A Simple Model for Stratified Shelf Flow Fields with Bottom Friction Public Deposited

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  • The effect of bottom friction on the subinertial frequency motion of stratified shelf flow fields is studied in a two-layer ƒ-plane model with idealized shelf and slope bottom topography. Coastal-trapped fire waves and motion forced by the alongshore component of the wind stress at the coast are considered. Vertical turbulent-diffusion effects are assumed to be present in thin surface and bottom-boundary layers, but not at the density interface. Simplifications are achieved by assuming that typical alongshore scales are larger than the offshore scales given by the internal Rossby radius of deformation δᵣ and the shelf-slope width, that the upper-layer depth is small compared with the lower-layer depth, and that the topography of the continental margin may be represented by a linear bottom slope of small magnitude. Some results are not dependent on the presence of variable bottom topography; these are obtained first with a flat-bottom ocean adjacent to a vertical coast. A characteristic feature of free and forced motion with alongshore gradients is a decrease of lower-layer velocity and a resultant concentration of flow in the upper layer as the frequency approaches zero. For internal Kelvin waves of frequency ω, this change in velocity structure occurs for ω/α ≪ 1, where α⁻¹ is barotropic spin-down time, and is accompanied by a decrease in frictional decay as ω/α → 0. As a result, coastal internal Kelvin waves may be able to participate with relatively small damping by bottom friction in low-frequency phenomena such as El Niño. For motion forced at frequency σ and alongshore wavenumber l, this change in structure occurs for σ/α ≪ l and σ(lδᵣ)⁻¹ ≪ 1. Concurrently, the magnitude of the barotropic, forced-shelf-wave component of the flow goes to zero as σ → 0. Thus, the “arrested topographic wave” is absent and plays no role in the steady solutions. Qualitatively similar behavior is found on the Oregon shelf in the summer where monthly mean alongshore current at midshelf have substantial vertical shear, but corresponding fluctuations on the several-day time scale are nearly depth-independent. Generalized first-order wave equations are derived to describe the alongshore (y) and time (t) dependence of the lowest-order baroclinic and barotropic components. The response to a wind strees with Heaviside-unit-function behavior in both y and t clearly illustrates how the effects of stratification liberate the “arrested topographic wave” and how a steady state is achieved where the current to the upper layer and to a region near the coast with offshore scale of O(δᵣ).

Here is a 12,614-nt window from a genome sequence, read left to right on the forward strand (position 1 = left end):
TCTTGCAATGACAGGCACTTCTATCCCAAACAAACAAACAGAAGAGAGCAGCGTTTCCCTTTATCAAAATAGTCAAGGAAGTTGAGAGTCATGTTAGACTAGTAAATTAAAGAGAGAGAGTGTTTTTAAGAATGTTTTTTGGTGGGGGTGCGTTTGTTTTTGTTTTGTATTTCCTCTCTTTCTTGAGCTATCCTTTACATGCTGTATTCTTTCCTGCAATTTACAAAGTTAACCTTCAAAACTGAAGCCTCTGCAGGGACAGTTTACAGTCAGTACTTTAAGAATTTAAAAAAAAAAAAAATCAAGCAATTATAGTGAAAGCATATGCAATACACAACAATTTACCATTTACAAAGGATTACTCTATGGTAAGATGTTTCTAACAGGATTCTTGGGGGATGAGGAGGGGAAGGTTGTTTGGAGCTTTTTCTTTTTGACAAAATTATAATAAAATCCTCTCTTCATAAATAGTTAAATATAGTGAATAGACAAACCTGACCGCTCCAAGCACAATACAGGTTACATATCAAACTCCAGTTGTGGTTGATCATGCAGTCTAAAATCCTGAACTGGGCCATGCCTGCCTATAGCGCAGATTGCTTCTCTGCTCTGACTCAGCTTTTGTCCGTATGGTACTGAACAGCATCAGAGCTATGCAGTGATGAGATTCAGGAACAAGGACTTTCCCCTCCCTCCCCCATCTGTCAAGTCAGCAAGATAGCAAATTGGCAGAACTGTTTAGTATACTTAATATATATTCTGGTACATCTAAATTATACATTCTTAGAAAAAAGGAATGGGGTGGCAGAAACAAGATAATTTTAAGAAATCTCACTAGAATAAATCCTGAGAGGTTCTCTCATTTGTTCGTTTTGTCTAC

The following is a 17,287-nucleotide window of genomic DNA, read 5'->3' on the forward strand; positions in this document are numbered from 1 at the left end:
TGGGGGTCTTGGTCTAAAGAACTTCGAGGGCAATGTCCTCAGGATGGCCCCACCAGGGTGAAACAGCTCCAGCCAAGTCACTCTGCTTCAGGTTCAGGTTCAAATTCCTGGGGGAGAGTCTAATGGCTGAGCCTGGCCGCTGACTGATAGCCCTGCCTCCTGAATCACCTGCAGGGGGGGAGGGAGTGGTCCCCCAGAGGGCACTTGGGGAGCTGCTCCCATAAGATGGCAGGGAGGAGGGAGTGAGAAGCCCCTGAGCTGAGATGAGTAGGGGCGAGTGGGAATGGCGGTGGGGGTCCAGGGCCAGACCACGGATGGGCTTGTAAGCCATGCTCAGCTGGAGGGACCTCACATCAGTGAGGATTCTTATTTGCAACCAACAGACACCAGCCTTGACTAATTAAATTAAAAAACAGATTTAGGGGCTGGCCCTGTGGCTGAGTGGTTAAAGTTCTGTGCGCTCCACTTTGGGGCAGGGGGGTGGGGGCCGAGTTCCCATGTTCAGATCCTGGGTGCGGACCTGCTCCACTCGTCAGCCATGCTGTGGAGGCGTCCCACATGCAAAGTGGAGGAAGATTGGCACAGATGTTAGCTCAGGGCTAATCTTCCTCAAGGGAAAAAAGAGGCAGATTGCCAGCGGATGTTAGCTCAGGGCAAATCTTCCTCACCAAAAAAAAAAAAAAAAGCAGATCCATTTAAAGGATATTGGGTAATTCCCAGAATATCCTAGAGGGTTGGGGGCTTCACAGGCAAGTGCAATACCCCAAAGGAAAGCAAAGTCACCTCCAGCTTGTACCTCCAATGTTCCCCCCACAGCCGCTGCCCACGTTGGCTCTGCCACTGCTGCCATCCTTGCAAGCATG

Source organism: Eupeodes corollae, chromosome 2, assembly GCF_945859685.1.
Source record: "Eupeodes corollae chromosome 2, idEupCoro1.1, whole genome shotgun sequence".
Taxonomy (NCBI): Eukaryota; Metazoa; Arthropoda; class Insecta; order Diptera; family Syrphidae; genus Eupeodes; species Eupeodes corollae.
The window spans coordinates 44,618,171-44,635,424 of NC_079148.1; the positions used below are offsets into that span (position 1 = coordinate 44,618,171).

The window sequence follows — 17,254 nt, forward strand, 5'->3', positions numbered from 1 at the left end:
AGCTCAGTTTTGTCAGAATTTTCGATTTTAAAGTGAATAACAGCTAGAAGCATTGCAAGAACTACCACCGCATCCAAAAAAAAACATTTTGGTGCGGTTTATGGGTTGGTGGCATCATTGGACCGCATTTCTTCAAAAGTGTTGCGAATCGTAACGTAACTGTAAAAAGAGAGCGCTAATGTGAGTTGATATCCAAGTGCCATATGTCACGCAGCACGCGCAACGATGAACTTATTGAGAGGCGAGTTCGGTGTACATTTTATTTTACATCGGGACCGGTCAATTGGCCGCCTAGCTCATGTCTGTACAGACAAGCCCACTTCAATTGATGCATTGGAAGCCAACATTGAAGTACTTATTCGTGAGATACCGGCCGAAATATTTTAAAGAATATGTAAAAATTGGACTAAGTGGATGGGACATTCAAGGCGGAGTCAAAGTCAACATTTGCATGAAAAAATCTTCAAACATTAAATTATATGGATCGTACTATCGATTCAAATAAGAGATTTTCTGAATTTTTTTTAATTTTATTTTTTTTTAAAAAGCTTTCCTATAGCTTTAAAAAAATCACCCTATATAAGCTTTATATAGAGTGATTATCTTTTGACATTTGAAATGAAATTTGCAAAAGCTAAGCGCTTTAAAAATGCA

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  • Allen, J. S., 1984: A Simple Model for Stratified Shelf Flow Fields with Bottom Friction. J. Phys. Oceanogr., 14(7), 1200–1214.
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  • description.provenance : Made available in DSpace on 2011-12-19T17:08:15Z (GMT). No. of bitstreams: 1AllenJS.CEOAS.SimpleModelStratified.pdf: 1058422 bytes, checksum: edc02acf8def9091665fc470ac403c5a (MD5) Previous issue date: 1984-07
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